Nov 29, 2010 at 03:39 PM
written by Lou Imbriano

The Nuances of Negotiating Sponsorship

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Most organizations that want to engage in a sports or entertainment sponsorship may have experience in negotiating deals, but most lack the experience in these specific areas, and do not understand the nuances that come into play during a sponsorship negotiation. We are not a law firm, but we have negotiated countless sports and entertainment deals. Some were executed quickly, while others were grueling. However, regardless of the length of negotiations, one factor remained constant: the more information and facts that we had about the other side, the better the negotiations went for our clients or for us.

Many brands enter into a sponsorship deal not understanding what is important to the team, and because of that, the opportunity to expand on the deal is left on the table. Likewise, many teams or venues do not fully understand the leverage points of brands that, at times, would allow them to expand on a deal as well. Whatever the case may be, researching and understanding with whom you are negotiating and their goals, are crucial to execute the best possible deal for both sides. Not to be overly cliché, but it really can be a chess match. The more intel your side possesses, the more favorable of an outcome you will realize.

That is why it is imperative for any brand engaging in a sponsorship to have someone on their side who understands the industry and the organization they are negotiating with. When a brand is negotiating with a team, they need to understand these three basic areas:

  • Category placement and pricing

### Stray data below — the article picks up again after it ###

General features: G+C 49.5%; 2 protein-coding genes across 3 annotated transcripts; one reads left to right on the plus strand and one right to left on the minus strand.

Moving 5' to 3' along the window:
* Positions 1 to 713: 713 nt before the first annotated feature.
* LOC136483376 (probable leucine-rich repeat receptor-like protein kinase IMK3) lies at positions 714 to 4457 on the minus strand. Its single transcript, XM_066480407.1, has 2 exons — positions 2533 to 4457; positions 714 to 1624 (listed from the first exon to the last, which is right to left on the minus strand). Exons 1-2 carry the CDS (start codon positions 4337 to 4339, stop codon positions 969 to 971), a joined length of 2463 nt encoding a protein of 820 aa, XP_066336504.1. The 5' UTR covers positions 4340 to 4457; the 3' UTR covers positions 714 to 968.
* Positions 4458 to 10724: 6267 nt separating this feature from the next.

• Team or venue assets and inventory
  • The sponsorship landscape for that organization and sport.

    A bunch of companies have employees with this type of knowledge and experience internally, but the majority of firms lack that kind of expertise. In those cases, relying on either your mass-marketing advertising agency or your PR group to pick up the slack is just as big of a mistake as handling it internally when your organization is lacking in experience. If you go to the doctor with a heart problem, do you want a general practitioner or an orthopedic surgeon to provide a recommendation for treatment? Of course not - both are wrong, you want an experienced cardiologist. If you have a toothache, do you just pull the tooth out yourself? No, that would be silly. So is handling areas of sponsorship and marketing if you do not possess that specialized experience.

    If you lack the knowledge internally, do not be afraid to reveal that fact and recommend bringing in a specialist to assist in securing an intelligently executed deal. The money you save and/or the additional assets you receive will more than justify the expense, and it saves so much time when it’s done correctly on the front end as opposed to the clean up of a poorly negotiated deal. Always build the best team possible, covering all areas of pertinence, in all facets of what you do, but especially at the inception of a deal.

    Lou Imbriano serves as President and CEO of TrinityOne, a sports and entertainment marketing company specializing in maximizing revenue generation and brand awareness for sports teams, athletes and companies. Lou offers running commentary on the TrinityOne blog and allows us to publish it here when the subject fits.


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